Importing these in our context with slight variations would mean a) anonymising the data in specific pre-defined contexts, such as anonymising the name of Petitioner/their families in sexual harassment cases at the documenting stage itself and b) as a general practice, informing the parties that the judgments are available in the public sphere in their entirety. For the first solution to work, the legislators will have to incorporate concrete guidelines regarding the extent/manner of anonymisation in the PDP Bill, which in its current version it doesn’t. The “right to de-referencing” can also provide some nuance here. But there are supplementary concerns as well. Is anonymising the data going to be enough to restrict access? Should the PDP Bill envision only taking down digital sources as available to an Internet user? Or, should it go a step further and call for not just restricting the disclosure of this data but for the deletion of the same from all internal systems of the data fiduciary? The Bill currently addressed RTBF to the extent of “restricting disclosure of personal data”. A conversation that we cannot ignore in this context is how AI fits into the picture. When something is deleted from the Internet, it is not truly “deleted” at the source. It is merely stored in a different format that is inaccessible but still available. To put it simply, it will take more than just Google taking down a search result or a legal web search engine deleting a case result for the information to be “forgotten.” We must put in more effort to understand the viability of options to make the deleted personal data “as inaccessible as possible” and whether these options are practical and economical. Only then can robust provisions be made for entities like Google to follow. When we look at personal data mentioned in court documents and judgments, courts have to consider not only RTBF but also the right of the public to know the identity of the person within the background of the case. The current iteration of the Bill notes that the “relevance of the personal data to the public” is a factor for consideration.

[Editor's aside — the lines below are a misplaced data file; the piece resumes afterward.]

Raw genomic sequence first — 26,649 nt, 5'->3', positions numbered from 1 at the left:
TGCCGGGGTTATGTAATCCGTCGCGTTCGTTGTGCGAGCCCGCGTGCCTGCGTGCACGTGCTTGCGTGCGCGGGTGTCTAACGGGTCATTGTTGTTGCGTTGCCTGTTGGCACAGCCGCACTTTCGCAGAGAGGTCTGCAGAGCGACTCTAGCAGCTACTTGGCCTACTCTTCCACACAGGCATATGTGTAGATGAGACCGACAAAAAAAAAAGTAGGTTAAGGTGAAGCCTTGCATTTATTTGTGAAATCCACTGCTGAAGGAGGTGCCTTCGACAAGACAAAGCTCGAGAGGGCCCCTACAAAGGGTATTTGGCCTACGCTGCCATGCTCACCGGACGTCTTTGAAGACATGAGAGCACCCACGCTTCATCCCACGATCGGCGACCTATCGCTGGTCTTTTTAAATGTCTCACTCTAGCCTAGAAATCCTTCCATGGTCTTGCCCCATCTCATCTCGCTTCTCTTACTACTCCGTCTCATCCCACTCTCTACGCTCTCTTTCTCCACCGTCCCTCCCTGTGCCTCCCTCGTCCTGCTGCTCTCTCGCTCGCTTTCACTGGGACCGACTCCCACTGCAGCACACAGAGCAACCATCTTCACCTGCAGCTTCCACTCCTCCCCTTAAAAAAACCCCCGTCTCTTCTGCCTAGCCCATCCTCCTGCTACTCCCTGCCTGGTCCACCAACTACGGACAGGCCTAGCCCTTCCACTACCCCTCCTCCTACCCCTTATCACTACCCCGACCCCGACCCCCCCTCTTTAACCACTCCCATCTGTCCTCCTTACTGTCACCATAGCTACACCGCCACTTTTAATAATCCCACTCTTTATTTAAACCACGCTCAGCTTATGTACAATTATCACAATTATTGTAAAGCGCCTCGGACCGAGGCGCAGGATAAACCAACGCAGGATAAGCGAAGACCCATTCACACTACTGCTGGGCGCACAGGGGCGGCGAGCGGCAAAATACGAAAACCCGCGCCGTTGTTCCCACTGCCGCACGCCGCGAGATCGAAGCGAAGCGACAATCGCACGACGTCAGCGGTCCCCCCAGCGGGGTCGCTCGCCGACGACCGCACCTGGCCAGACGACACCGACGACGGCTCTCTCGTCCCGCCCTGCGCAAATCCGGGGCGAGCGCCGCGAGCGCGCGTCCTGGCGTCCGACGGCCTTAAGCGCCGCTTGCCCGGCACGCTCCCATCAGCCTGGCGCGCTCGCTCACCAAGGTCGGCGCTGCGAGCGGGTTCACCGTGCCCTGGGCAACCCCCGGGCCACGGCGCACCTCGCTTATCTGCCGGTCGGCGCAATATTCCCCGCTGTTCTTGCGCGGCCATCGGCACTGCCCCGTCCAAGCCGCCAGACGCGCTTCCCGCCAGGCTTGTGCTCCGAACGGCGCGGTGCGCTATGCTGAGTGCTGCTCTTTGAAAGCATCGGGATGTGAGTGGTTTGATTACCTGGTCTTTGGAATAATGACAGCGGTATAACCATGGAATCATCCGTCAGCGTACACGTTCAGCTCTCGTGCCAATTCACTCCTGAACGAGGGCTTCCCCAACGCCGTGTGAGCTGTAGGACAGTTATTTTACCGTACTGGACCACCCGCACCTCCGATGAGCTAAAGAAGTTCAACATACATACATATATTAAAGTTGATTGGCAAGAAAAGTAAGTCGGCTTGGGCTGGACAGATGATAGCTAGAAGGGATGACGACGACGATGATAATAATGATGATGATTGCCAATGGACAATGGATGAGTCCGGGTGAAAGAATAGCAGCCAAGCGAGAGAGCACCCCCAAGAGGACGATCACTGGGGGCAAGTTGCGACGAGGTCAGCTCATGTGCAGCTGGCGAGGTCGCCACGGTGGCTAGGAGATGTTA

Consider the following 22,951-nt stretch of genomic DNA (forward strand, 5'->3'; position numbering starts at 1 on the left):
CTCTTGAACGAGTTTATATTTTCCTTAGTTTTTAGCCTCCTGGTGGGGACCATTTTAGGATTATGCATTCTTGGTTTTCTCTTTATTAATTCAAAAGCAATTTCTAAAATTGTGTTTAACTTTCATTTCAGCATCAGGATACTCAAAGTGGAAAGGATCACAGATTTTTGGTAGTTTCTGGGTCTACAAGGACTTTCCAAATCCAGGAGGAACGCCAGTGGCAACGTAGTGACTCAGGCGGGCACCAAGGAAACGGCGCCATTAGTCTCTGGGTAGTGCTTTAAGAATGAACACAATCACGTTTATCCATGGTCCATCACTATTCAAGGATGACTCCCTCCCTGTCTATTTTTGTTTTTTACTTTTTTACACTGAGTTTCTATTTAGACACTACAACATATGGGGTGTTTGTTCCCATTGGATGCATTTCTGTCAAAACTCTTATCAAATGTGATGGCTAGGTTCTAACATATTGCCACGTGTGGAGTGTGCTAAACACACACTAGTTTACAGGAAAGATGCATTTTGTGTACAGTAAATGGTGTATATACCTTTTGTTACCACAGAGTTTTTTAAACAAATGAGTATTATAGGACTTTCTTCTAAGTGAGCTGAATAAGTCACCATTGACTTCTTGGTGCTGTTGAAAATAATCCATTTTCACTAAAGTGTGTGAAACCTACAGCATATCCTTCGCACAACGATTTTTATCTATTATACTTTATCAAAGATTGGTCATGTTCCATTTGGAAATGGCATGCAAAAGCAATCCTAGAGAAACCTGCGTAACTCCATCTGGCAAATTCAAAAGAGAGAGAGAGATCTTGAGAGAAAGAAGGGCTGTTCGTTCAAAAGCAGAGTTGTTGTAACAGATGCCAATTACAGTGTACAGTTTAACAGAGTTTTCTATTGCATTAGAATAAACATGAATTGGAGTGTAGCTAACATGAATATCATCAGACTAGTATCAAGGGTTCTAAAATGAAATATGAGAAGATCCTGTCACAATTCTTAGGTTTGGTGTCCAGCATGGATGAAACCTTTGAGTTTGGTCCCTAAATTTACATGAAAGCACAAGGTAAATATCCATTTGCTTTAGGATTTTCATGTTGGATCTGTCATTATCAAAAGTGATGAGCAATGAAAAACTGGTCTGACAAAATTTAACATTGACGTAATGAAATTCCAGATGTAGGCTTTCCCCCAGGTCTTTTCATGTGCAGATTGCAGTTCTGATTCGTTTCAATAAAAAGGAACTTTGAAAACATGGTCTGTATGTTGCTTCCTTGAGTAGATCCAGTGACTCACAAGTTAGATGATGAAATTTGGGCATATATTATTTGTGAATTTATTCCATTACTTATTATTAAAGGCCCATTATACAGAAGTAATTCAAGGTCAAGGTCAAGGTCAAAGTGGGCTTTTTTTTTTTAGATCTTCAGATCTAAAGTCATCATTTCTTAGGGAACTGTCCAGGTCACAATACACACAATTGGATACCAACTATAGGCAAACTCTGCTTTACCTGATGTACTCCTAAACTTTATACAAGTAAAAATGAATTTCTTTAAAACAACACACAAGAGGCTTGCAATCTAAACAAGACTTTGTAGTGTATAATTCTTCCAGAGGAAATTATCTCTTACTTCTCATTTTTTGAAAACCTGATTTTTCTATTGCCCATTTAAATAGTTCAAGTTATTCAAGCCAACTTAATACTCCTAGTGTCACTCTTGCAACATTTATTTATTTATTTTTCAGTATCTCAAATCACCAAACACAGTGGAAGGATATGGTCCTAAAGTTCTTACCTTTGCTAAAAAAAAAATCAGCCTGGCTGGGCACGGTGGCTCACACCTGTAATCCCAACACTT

Either way, there are some significant issues within this context. Firstly, courts have noted that the realms of RTBF are fluid depending on the offense with respect to which the personal data is requested to be taken down. While offenses related to social security debts have been considered irrelevant to public attention, how does the answer change when we look at more serious crimes? A definite answer to “for which offenses does the public have the right to have ALL the information” can neither be exhaustive nor pre-determined. However, elaborating as precisely as possible the types of offenses that don’t fall within the realm of public importance (and the circumstances in which they fall within the public’s right to know) is an important exercise that has to be undertaken. There appears to be a consensus that if a court has acquitted the person, then there is no need for their personal data to be mentioned in the judgments or other sources referring to the case.